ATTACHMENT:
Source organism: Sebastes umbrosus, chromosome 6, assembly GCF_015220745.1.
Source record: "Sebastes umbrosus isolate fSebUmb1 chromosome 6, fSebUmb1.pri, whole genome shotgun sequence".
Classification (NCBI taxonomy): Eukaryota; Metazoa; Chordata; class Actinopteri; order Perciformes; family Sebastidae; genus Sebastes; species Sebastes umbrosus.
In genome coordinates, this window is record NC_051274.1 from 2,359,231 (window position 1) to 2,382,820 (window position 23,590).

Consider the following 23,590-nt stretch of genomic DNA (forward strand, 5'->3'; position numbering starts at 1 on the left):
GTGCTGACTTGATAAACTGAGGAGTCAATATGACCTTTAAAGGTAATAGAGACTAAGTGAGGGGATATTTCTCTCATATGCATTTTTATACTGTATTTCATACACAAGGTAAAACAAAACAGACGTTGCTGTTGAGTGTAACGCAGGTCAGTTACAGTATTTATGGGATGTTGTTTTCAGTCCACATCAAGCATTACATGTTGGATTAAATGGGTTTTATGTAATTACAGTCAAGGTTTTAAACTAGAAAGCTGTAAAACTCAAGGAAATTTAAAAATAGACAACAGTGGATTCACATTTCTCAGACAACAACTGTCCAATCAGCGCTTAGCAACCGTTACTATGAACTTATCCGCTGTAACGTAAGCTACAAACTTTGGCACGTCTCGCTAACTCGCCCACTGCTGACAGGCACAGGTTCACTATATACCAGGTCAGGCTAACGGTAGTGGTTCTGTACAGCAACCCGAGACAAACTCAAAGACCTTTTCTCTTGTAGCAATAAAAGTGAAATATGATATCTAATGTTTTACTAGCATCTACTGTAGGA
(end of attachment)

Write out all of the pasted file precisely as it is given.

Source organism: Sebastes umbrosus, chromosome 6, assembly GCF_015220745.1.
Source record: "Sebastes umbrosus isolate fSebUmb1 chromosome 6, fSebUmb1.pri, whole genome shotgun sequence".
Classification (NCBI taxonomy): Eukaryota; Metazoa; Chordata; class Actinopteri; order Perciformes; family Sebastidae; genus Sebastes; species Sebastes umbrosus.
In genome coordinates, this window is record NC_051274.1 from 2,359,231 (window position 1) to 2,382,820 (window position 23,590).

Consider the following 23,590-nt stretch of genomic DNA (forward strand, 5'->3'; position numbering starts at 1 on the left):
GTGCTGACTTGATAAACTGAGGAGTCAATATGACCTTTAAAGGTAATAGAGACTAAGTGAGGGGATATTTCTCTCATATGCATTTTTATACTGTATTTCATACACAAGGTAAAACAAAACAGACGTTGCTGTTGAGTGTAACGCAGGTCAGTTACAGTATTTATGGGATGTTGTTTTCAGTCCACATCAAGCATTACATGTTGGATTAAATGGGTTTTATGTAATTACAGTCAAGGTTTTAAACTAGAAAGCTGTAAAACTCAAGGAAATTTAAAAATAGACAACAGTGGATTCACATTTCTCAGACAACAACTGTCCAATCAGCGCTTAGCAACCGTTACTATGAACTTATCCGCTGTAACGTAAGCTACAAACTTTGGCACGTCTCGCTAACTCGCCCACTGCTGACAGGCACAGGTTCACTATATACCAGGTCAGGCTAACGGTAGTGGTTCTGTACAGCAACCCGAGACAAACTCAAAGACCTTTTCTCTTGTAGCAATAAAAGTGAAATATGATATCTAATGTTTTACTAGCATCTACTGTAGGA